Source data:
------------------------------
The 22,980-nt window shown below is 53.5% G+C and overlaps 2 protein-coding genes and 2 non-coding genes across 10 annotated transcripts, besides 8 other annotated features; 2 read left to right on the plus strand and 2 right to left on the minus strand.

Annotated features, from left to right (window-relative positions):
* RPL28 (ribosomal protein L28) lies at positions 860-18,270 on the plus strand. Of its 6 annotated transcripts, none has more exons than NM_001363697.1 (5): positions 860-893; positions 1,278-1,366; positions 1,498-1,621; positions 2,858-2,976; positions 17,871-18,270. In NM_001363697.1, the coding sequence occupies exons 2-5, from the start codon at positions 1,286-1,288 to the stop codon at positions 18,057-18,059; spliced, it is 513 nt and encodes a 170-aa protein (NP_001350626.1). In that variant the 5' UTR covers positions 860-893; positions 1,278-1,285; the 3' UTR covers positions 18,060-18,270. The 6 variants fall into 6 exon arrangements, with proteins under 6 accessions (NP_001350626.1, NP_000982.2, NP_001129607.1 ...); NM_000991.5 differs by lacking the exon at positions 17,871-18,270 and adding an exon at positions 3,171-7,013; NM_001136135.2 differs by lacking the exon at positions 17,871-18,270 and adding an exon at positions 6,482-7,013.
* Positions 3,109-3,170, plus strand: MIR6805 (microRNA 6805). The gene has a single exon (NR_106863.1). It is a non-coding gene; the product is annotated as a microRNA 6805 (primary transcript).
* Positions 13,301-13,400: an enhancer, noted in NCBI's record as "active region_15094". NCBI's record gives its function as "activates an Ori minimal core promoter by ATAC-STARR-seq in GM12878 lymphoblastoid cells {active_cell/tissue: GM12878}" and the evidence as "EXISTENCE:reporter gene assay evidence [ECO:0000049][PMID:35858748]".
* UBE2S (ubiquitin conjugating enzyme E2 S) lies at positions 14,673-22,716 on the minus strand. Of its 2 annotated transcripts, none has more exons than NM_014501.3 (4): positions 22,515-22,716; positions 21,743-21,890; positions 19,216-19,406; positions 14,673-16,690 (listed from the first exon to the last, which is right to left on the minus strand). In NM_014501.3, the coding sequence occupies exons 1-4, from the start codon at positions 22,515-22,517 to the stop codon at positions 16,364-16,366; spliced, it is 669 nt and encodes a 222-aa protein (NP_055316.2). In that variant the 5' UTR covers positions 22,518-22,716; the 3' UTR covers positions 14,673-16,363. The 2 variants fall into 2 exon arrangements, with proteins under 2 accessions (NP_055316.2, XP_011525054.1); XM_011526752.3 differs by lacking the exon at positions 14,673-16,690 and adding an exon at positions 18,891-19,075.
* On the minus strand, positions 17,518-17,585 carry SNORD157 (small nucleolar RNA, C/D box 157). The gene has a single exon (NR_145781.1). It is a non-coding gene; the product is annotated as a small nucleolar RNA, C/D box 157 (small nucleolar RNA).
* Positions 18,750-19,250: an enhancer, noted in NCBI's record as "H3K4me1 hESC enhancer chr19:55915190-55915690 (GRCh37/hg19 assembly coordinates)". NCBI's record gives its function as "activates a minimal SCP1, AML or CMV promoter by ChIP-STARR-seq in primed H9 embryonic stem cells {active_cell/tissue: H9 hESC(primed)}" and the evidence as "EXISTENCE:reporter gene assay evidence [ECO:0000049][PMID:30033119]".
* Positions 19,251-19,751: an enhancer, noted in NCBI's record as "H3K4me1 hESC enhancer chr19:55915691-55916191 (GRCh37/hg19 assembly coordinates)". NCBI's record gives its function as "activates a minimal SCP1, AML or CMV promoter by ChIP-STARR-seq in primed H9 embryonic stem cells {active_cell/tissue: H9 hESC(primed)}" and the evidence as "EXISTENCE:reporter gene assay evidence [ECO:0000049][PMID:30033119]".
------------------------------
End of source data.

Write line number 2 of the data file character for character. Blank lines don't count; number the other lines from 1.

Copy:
Annotated features, from left to right (window-relative positions):